Focus On
NEW In-House Counsel | Insurance | Intellectual Property | Immigration | Natural Resources | Real Estate | Tax

Bar groups fear prothonotaries to be phased out soon by Ottawa

Thursday, March 26, 2015 @ 8:00 PM | By Cristin Schmitz


The spectre of the federal government phasing out the 44-year-old post of Federal Court prothonotary has alarmed lawyers across the country.

Prothonotary Roza Aronovitch retires on April 2, but at press time the federal Department of Justice had not announced a replacement despite a pool of qualified, pre-vetted candidates and Chief Justice Paul Crampton’s written request months ago for a timely replacement.

The Federal Court was not able to confirm whether it expected a timely appointment, and Justice Minister Peter MacKay’s political staff and Department of Justice officials did not respond to Lawyers Weekly inquiries about the government’s plans with respect to prothonotaries, and in particular replacing Prothonotary Aronovitch. At press time, her case management and other responsibilities were expected to be transferred to the Federal Court’s judges, who already have their hands full traveling across the country hearing and deciding cases.

“I think as currently advised, that’s the situation,” said Donald Cameron, an IP specialist with Toronto’s Bereskin & Parr. “But I’m hopeful and my understanding is that this whole matter is under active consideration as we speak. Whatever they are considering I hope they make the right decision, which is to continue the positions.”

Mario Bellissimo of Toronto’s Bellissimo Law Group called the prospect of prothonotaries being phased out a “shocker,” adding that prothonotaries are “important for motions, and dealing with issues, to help expedite some of the matters before the court. So the concern we would have, of course, is what’s going to be the substitute?”

Immigration lawyer Lorne Waldman of Toronto’s Waldman and Associates told The Lawyers Weekly that it would be “extremely unfortunate” to get rid of the post.

“There is a very large backlog of cases in immigration matters,” Waldman said by e-mail. “The court has made an effort to eliminate [the backlog] but it is still present. Any measure that reduces the number of prothonotaries will have an adverse effect on the ability of the court to do its business, and will increase the backlog of immigration cases.”

Representatives from the IP and aboriginal bars met in December with MacKay’s judicial affairs advisor and DOJ officials to discuss the issue, and dozens of lawyers, the Intellectual Property Institute of Canada (IPIC) and the Canadian Bar Association have entreated the government to say what future it sees for prothonotaries.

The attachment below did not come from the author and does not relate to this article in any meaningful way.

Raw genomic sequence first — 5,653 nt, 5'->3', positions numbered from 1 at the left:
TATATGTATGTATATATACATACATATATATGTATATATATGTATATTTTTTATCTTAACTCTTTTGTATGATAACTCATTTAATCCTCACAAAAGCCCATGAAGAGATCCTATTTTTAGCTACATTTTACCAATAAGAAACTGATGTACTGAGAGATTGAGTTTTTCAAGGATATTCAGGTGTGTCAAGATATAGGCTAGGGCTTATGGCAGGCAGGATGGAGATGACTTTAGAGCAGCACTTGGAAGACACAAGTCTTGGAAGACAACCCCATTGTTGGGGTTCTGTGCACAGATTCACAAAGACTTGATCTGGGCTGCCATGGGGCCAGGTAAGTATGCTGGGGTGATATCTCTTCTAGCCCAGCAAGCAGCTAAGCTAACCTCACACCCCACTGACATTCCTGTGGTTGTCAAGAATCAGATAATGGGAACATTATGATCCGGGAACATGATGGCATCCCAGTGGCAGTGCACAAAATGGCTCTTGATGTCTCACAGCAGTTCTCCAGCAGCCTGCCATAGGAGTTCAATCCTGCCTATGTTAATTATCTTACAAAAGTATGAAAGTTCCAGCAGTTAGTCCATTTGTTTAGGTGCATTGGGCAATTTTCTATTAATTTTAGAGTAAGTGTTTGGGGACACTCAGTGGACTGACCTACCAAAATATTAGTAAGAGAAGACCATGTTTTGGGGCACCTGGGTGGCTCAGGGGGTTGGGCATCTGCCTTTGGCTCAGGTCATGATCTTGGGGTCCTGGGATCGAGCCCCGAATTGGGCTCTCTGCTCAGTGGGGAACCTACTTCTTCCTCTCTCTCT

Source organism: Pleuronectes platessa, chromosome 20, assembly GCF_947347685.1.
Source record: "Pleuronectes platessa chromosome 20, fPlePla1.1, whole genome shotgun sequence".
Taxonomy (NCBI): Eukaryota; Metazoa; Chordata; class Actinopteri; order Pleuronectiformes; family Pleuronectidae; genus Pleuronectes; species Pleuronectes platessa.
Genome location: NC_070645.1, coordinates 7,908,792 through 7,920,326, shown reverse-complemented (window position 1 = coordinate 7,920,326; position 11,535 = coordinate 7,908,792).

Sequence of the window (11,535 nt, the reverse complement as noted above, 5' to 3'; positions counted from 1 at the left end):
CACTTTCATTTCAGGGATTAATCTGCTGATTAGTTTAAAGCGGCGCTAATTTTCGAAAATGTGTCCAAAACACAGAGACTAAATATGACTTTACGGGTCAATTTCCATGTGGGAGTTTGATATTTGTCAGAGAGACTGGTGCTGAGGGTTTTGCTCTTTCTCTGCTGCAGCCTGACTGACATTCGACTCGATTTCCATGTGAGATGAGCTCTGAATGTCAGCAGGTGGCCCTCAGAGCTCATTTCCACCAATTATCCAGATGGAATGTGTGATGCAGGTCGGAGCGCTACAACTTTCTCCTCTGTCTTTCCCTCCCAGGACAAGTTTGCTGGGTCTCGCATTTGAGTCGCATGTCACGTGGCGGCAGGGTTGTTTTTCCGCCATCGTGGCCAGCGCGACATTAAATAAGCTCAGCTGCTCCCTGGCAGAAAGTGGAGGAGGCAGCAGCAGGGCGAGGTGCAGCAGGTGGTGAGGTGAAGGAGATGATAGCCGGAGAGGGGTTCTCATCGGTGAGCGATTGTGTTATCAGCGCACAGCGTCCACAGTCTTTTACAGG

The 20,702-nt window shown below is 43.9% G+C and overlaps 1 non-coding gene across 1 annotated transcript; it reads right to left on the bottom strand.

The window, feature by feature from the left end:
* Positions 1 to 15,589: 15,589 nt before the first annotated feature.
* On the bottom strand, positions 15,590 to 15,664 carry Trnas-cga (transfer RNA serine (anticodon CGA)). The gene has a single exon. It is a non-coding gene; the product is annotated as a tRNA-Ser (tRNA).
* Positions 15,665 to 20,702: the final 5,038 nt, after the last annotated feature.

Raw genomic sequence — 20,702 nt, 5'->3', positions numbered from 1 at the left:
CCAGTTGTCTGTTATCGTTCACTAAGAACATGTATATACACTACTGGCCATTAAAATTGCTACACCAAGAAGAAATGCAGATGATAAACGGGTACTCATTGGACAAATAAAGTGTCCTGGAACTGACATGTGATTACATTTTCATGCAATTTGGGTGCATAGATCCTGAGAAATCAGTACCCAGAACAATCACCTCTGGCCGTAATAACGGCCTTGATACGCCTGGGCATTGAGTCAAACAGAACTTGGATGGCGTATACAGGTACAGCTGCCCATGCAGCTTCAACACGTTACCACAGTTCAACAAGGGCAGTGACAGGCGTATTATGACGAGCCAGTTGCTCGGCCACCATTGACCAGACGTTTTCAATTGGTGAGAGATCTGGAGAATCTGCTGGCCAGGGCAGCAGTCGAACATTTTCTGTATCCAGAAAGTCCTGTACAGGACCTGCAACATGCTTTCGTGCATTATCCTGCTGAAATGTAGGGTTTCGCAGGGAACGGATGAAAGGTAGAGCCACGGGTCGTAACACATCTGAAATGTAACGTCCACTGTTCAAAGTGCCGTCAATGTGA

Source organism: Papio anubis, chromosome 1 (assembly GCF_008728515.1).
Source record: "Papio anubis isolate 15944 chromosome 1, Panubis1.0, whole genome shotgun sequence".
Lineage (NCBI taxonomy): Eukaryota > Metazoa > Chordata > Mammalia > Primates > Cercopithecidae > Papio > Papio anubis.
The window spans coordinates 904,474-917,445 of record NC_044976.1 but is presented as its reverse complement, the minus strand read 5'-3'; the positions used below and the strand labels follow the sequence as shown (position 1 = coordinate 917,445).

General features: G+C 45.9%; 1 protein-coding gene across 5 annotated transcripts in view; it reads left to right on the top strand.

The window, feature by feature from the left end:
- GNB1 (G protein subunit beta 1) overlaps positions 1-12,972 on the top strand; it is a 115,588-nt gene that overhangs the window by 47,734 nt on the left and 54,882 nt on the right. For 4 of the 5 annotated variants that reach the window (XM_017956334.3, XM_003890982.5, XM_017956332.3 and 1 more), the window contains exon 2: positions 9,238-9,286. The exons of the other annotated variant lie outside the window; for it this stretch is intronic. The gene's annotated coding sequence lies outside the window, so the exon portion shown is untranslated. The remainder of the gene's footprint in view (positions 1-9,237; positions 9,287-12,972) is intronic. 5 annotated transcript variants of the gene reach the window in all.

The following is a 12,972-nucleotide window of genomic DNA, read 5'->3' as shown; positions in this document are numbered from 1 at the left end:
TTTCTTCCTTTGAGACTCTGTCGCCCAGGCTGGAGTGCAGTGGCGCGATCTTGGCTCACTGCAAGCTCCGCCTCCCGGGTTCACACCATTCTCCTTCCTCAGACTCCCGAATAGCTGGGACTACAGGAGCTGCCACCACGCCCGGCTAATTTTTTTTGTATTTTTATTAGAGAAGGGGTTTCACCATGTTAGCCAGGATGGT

Cameron noted prothonotaries’ “focused case management” makes it possible for the Federal Court to hear the patented medicine notice of compliance battles between generic and brand-name pharmaceutical companies within the two-year statutory time frame. “They are doing a very good job at it,” he said.

Cameron wrote a letter to MacKay in November, signed by more than 50 fellow senior IP lawyers, requesting that if the justice minister did not intend to eliminate the prothonotary position, as rumoured, he should “allay our fears.” Failing that, the IP bar asked for a meeting “to try to persuade you to maintain, or even expand, the current number of prothonotaries in Federal Court.”

Government assurances did not materialize after the December meeting.

“In the short term it seems to be no approval for replacement of Aronovitch,” Cameron said. “I think they’re still considering [a phase-out]. I don’t think any decision has been made finally, one way or the other, what they’re going to do. So that’s why we’re still hopeful that they’ll take into consideration the submissions we’ve made, and continue the prothonotary role and, if anything, maybe even increase it.”

The Federal Court’s six prothonotaries “make an invaluable contribution to the efficient operation of those courts,” the CBA stressed in its submission to MacKay last month.

Prothonotaries do case management, including of class actions. They also do trials of actions up to $50,000, and decide motions on a wide range of matters including the Charter and complex commercial law.

“If any consideration is being given to phasing out prothonotaries, we are concerned about the degradation of the court’s capabilities and timeliness,” said the CBA’s letter co-signed by Christopher Wilson and Paul Harquail, respective chairs of the national association’s IP section and the Federal Courts bench and bar liaison committee.

Bar groups point out that prothonotaries do most of the case management in the Federal Court, whose IP and immigration workload has skyrocketed over the past decade. Their work includes informally dealing with interlocutory matters involving pleadings, discovery questions, costs and the like, reducing the need for motions.

Prothonotaries also handle most interlocutory motions, freeing up judges to handle more substantive motions, hearings of applications and trials. They also mediate more often than judges, and do so successfully (95 per cent of IP cases settle before trial). As well, they conduct simplified trials on affidavits (one to five days), freeing up judges for more complex matters.

Moreover, unlike the Federal Court’s Ottawa-based, itinerant judges, prothonotaries work in major litigation centres across Canada, enabling them to be more readily available to the bar and litigants for hearings, case conferences or mediations, the CBA and IPIC say.

Delegating to a prothonotary, who earns 76 per cent of a judge’s pay and pension, “reduces the cost of court operations,” IPIC pointed out to MacKay last December.

“Thus prothonotaries provide better access to justice, at a lower price to taxpayers,” wrote the institute, which represents more than 1,700 trademark and patent agents and IP lawyers.